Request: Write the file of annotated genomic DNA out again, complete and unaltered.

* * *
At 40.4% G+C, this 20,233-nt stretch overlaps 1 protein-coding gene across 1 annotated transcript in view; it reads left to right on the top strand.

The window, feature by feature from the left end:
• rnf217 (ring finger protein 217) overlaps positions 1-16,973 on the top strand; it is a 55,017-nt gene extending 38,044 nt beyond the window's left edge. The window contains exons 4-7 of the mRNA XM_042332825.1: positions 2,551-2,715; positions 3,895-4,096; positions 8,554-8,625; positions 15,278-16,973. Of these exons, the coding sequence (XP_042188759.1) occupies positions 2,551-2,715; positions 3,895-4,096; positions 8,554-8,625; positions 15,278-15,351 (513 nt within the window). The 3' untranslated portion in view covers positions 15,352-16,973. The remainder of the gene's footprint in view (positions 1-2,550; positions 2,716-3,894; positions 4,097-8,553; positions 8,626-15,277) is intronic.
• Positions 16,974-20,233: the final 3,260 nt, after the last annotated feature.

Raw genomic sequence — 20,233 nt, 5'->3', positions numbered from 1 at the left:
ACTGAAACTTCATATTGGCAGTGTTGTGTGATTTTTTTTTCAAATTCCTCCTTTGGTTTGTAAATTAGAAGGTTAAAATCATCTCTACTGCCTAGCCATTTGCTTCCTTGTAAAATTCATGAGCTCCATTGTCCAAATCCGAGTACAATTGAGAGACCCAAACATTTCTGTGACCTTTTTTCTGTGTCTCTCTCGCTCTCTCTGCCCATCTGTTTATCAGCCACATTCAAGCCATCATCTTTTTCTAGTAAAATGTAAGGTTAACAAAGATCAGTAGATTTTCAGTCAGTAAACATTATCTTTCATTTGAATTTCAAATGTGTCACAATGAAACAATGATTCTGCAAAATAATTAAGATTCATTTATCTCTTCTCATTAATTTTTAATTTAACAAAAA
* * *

At 40.4% G+C, this 20,233-nt stretch overlaps 1 protein-coding gene across 1 annotated transcript in view; it reads left to right on the top strand.

The window, feature by feature from the left end:
• rnf217 (ring finger protein 217) overlaps positions 1-16,973 on the top strand; it is a 55,017-nt gene extending 38,044 nt beyond the window's left edge. The window contains exons 4-7 of the mRNA XM_042332825.1: positions 2,551-2,715; positions 3,895-4,096; positions 8,554-8,625; positions 15,278-16,973. Of these exons, the coding sequence (XP_042188759.1) occupies positions 2,551-2,715; positions 3,895-4,096; positions 8,554-8,625; positions 15,278-15,351 (513 nt within the window). The 3' untranslated portion in view covers positions 15,352-16,973. The remainder of the gene's footprint in view (positions 1-2,550; positions 2,716-3,894; positions 4,097-8,553; positions 8,626-15,277) is intronic.
• Positions 16,974-20,233: the final 3,260 nt, after the last annotated feature.

Raw genomic sequence — 20,233 nt, 5'->3', positions numbered from 1 at the left:
ACTGAAACTTCATATTGGCAGTGTTGTGTGATTTTTTTTTCAAATTCCTCCTTTGGTTTGTAAATTAGAAGGTTAAAATCATCTCTACTGCCTAGCCATTTGCTTCCTTGTAAAATTCATGAGCTCCATTGTCCAAATCCGAGTACAATTGAGAGACCCAAACATTTCTGTGACCTTTTTTCTGTGTCTCTCTCGCTCTCTCTGCCCATCTGTTTATCAGCCACATTCAAGCCATCATCTTTTTCTAGTAAAATGTAAGGTTAACAAAGATCAGTAGATTTTCAGTCAGTAAACATTATCTTTCATTTGAATTTCAAATGTGTCACAATGAAACAATGATTCTGCAAAATAATTAAGATTCATTTATCTCTTCTCATTAATTTTTAATTTAACAAAAA